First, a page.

One of the main things that many of us ‘SharePoint people’ are responsible for is to display and manipulate data on SharePoint pages, right? All sorts of data, not just data from within SharePoint such as List and Library data, but data from databases, through web services, xml files, and all other sorts of places.

So how are you currently providing access to data to your end users? or I guess the better question to ask is ‘Are you the one doing this?’

Usually the answer is: ‘Our developers are taking care of it. It is not something that I do.’ This answer will not work for very long. These types of tasks are soon to become a responsibility for many of us.

The Age of the Citizen Developer

I have been developing applications for many years now. However, I have not touched Visual Studio for quite a few years. How is that possible you ask… well, the term "developer" is not the same as it used to be when I used to actively program using Visual Studio back in 2005.

This term is evolving to mean you build applications for consumption by other users, either with programming or with other composition tools. There is a term that Gartner has come up with to describe the no-code developers like myself: Citizen Developer. Gartner claims that at least 25 percent of new business applications will be built by citizen developers by 2014. I believe it!

As far as developing on SharePoint is concerned, my tools of choice usually are SharePoint Designer  and InfoPath. Both of these extremely powerful tools let you make robust solutions on top of SharePoint without writing a line of code!

The focus of this short article is on working with SharePoint data and external data in SharePoint using SharePoint Designer 2010 (SPD) so let me get right to it. In a separate article, I’ll talk about InfoPath’s inherent functionality to let you create and modify powerful electronic forms in SharePoint.

 

XSLT Web Parts in SharePoint 2010

There are two main Web Parts that let you display and manipulate data in SharePoint:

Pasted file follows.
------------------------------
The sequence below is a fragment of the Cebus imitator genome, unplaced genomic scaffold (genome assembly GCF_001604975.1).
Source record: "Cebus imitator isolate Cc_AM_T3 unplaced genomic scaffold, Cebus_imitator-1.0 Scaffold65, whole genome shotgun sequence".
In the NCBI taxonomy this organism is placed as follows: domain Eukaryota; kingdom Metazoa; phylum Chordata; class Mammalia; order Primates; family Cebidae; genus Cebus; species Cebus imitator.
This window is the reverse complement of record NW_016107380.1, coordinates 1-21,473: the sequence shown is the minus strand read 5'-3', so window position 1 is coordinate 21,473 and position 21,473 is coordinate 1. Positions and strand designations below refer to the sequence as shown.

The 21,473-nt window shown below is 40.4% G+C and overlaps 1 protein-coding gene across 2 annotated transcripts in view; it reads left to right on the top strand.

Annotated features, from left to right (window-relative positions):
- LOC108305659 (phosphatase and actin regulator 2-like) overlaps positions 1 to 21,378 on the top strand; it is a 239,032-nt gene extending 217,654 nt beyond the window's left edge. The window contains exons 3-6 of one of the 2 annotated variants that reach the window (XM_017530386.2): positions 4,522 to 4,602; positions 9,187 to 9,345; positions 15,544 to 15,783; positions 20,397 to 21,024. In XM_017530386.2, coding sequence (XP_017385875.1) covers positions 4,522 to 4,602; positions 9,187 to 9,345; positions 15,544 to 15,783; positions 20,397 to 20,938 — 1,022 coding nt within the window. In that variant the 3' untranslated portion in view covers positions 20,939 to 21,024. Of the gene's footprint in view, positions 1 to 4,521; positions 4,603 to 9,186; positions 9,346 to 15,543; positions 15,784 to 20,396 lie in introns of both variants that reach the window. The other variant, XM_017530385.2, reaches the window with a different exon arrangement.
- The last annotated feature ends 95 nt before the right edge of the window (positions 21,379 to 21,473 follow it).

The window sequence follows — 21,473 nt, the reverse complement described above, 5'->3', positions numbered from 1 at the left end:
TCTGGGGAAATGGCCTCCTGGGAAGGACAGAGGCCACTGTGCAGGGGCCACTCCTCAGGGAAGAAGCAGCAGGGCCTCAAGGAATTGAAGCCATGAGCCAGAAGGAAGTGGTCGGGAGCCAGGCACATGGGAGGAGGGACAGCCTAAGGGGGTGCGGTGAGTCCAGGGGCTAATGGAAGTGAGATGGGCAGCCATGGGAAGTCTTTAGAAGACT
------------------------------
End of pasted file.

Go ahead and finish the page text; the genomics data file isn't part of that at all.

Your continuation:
• XSLT List View Web Part (XLV)
  • XSLT Data Form Web Part (DVWP)

The XLV lets you display data from lists and libraries while DVWP lets you show data from literally anywhere. The shortcoming (in my opinion) of DVWP is that there is no easy way to customize this Web Part in the browser and it can only be manipulated effectively using SPD 2010. While the XLV can be customized using the browser, the real power for this Web Part is also realized when manipulated using SPD.

These Web Parts work by consuming data in XML format and then letting us manipulate it by using XSLT. Sounds complicated? I assure you that it’s not.

Everything is very visual in nature. All you are doing is customizing and configuring the Web Parts to make them behave the way you need them. It’s truly as simple as that once you get used to doing it.

The results are extremely robust data-driven solutions that you can present on any SharePoint page. The average developer accustomed to programming in a traditional development environment and unaware of these methods will think that you spent hours or days creating these solutions, when in reality, it will only take you a few minutes once you are proficient at it.

All right, enough talking. Let’s get to showing you some of these things to make you a believer too. I've created two videos that I would recommend you check out right now to prove to yourself the power of XSLT Web Parts:

Create Custom List Form pages using SharePoint Designer 2010

Report on data from your Database using XSLT Data View web part

If these videos spark your curiosity, I suggest continuing your XSLT Web Part exploration using the following resources.

 

Additional SharePoint Designer XSLT Web Part Resources

There are a variety of scenarios that can be accomplished with XSLT Web Parts using SharePoint Designer 2010. The following links will provide you with the resources you need to continue your journey.